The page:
Page images
PDF
EPUB

fire to quit Ruffia, after having not be obliged to show their books published their names and places of or papers to any person whatsoever, abode in the gazettes, according to unless it be to afford evidence in the cuftom of the present day, courts of justice; neither shall the without obliging them to give se faid books or papers be taken or curity; and if at the time there detained. If 'it' Mould happen, does not appear any just cause•for however, that a British merchant detaining them, they shall be per- becomes a bankrupt, the affair fhall mitted to depart, after providing be under the jurisdiction at St. themselves, however, with passports Petersburgh, of the college of comfrom the tribunals established for merce, or of that which shall herethat purpose. The same facility after be established for the purpose Thall be granted, on the like occa of adminiftering justice in commerfion, according to the custom of the cial affairs, and, in the other cities country, to Russian fubjeéts, whu at a distance, under that of the mafhall desire to quit the dominions of gistrate of the city: and the busiGreat Britain.

ness shall be carried on according XVI. British merchants, who to the laws which are, or shall shall hire or keep servants, shall be hereafter be made upon that subobliged to conform themselves to ject. If, however, British merthe laws of that einpire upon this chants, obstinately resolved not to subject; which Russian merchants become bankrupts, should refuse to shall be equally obliged to do in pay their debis either into the Great Britain.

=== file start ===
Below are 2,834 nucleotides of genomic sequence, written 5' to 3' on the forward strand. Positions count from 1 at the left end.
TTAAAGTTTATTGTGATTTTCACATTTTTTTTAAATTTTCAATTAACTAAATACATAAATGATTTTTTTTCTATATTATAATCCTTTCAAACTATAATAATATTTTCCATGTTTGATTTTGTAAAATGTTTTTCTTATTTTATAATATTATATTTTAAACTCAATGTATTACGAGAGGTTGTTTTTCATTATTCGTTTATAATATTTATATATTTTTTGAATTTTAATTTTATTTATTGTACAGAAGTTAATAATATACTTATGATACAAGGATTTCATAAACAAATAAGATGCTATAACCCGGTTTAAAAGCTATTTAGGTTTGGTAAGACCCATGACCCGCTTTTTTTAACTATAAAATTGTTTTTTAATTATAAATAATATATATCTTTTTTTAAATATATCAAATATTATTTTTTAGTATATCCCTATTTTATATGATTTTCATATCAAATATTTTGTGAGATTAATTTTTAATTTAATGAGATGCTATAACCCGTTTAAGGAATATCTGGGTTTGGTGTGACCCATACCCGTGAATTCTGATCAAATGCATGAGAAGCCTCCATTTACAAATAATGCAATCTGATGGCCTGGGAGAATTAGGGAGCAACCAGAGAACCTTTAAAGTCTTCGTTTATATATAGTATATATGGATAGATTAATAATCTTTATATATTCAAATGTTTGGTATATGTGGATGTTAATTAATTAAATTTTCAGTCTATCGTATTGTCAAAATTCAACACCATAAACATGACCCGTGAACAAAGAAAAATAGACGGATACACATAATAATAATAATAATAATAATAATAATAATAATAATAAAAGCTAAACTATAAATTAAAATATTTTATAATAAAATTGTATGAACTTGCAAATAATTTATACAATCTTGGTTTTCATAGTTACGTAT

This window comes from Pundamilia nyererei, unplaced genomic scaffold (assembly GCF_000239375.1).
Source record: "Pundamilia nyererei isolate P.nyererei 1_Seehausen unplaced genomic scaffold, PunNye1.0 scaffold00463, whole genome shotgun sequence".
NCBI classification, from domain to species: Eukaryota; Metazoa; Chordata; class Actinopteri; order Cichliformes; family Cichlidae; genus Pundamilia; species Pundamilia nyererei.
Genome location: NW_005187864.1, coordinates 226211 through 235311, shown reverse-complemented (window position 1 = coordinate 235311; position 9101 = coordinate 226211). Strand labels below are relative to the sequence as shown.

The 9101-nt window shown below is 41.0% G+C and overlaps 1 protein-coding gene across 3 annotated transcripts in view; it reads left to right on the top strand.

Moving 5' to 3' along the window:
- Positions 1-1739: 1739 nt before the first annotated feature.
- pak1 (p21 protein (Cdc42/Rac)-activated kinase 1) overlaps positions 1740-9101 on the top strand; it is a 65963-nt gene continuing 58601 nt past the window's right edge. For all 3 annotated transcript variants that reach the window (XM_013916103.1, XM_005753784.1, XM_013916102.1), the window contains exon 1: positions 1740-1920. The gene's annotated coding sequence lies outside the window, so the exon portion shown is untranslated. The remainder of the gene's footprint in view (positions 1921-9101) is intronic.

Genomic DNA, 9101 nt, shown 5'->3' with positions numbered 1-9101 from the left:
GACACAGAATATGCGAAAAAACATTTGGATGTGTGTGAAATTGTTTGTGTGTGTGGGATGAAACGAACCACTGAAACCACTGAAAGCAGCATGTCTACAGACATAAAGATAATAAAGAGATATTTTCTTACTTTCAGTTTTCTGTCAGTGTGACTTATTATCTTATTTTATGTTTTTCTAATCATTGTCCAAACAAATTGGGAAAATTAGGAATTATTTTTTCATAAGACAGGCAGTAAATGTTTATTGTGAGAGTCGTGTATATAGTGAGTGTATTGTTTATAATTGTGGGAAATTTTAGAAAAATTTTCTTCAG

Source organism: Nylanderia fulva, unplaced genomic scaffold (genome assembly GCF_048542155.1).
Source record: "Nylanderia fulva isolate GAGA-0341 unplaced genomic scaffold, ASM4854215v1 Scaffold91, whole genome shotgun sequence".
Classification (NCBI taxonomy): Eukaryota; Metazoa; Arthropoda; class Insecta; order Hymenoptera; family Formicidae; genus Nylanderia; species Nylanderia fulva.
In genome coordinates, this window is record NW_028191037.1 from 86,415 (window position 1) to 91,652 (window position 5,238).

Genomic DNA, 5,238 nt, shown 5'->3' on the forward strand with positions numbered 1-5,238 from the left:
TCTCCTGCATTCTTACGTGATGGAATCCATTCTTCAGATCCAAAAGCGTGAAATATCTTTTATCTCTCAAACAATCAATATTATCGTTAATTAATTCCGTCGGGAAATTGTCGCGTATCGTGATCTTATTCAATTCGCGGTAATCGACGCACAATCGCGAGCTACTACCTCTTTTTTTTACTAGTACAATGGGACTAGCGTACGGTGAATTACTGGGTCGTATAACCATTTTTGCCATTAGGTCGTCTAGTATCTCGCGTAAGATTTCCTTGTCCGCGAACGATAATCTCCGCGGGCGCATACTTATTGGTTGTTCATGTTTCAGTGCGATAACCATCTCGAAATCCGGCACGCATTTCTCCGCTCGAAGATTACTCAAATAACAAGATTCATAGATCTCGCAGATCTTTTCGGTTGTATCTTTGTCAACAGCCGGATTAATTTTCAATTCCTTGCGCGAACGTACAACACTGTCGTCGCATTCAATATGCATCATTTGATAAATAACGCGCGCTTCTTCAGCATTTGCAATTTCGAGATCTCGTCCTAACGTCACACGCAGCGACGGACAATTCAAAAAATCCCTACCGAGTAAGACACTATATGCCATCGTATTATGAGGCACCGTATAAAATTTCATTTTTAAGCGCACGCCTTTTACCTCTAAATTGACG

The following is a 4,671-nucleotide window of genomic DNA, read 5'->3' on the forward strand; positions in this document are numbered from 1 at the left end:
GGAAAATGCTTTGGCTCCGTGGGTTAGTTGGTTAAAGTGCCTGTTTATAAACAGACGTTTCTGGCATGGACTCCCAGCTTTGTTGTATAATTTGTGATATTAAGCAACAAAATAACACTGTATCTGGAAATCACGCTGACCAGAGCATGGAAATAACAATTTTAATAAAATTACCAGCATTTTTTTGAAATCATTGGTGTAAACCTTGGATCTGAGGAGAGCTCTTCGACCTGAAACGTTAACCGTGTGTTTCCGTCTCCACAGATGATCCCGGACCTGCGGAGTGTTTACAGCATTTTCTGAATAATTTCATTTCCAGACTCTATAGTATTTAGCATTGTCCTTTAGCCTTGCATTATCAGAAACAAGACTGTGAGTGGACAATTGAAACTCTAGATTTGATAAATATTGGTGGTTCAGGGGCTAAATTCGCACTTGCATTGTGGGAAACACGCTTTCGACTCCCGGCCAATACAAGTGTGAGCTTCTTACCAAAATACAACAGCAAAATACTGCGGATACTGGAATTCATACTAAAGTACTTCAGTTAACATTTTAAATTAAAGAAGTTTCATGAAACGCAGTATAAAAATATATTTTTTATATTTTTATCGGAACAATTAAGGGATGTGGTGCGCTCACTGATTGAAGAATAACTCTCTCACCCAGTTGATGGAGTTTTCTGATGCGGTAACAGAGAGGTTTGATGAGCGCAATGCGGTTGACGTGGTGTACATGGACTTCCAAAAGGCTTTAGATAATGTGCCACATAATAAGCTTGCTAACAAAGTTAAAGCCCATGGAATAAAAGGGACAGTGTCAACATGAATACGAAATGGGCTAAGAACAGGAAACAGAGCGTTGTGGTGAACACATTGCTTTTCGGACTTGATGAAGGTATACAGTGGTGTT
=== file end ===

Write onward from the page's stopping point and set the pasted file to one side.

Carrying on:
banks of his imperial majesty or to XVII. In all lawsuits and other individuals, it fall be permitted to affairs, British merchants Mhall not arrest a part of their effects, equibe under any other jurisdiétion valent to their debts; and in case than that of the college of com- those · effects should prove inademerce, or that which shall be here. quate to that purpose, they may arafter established for the administra. reft their persons, and detain them tion of justice between merchants. until the majority of their creditors If it should happen, however, that both as to the number and value British merchants were to have of their respective demands, conlawsuits in any cities at a distance sent to liberate them : with respect from the above-mentioned college to their effects which shall have been of connierce, both they and the on arrested, they shall reinain in the ther party shall carry their com custody of those who shall be applaint before the magistrates of the pointed and duly authorized for that said cities. Ruffian merchants in purpose by the majority of the cre. Great Britain fall have reciprocal- ditors as aforesaid; and the persons ly the same protection and justice, fo appointed fall be obliged to ap. according to the laws of that king- praise the effects as soon as possible, dom, which other foreign mer- and to make a just and equitable chants have there, and Thall be, distribution to all the creditors, ac. treated in the same manner as the cording to their respective claims. fubjects of the most favoured na. The same course thall be pursued, rion.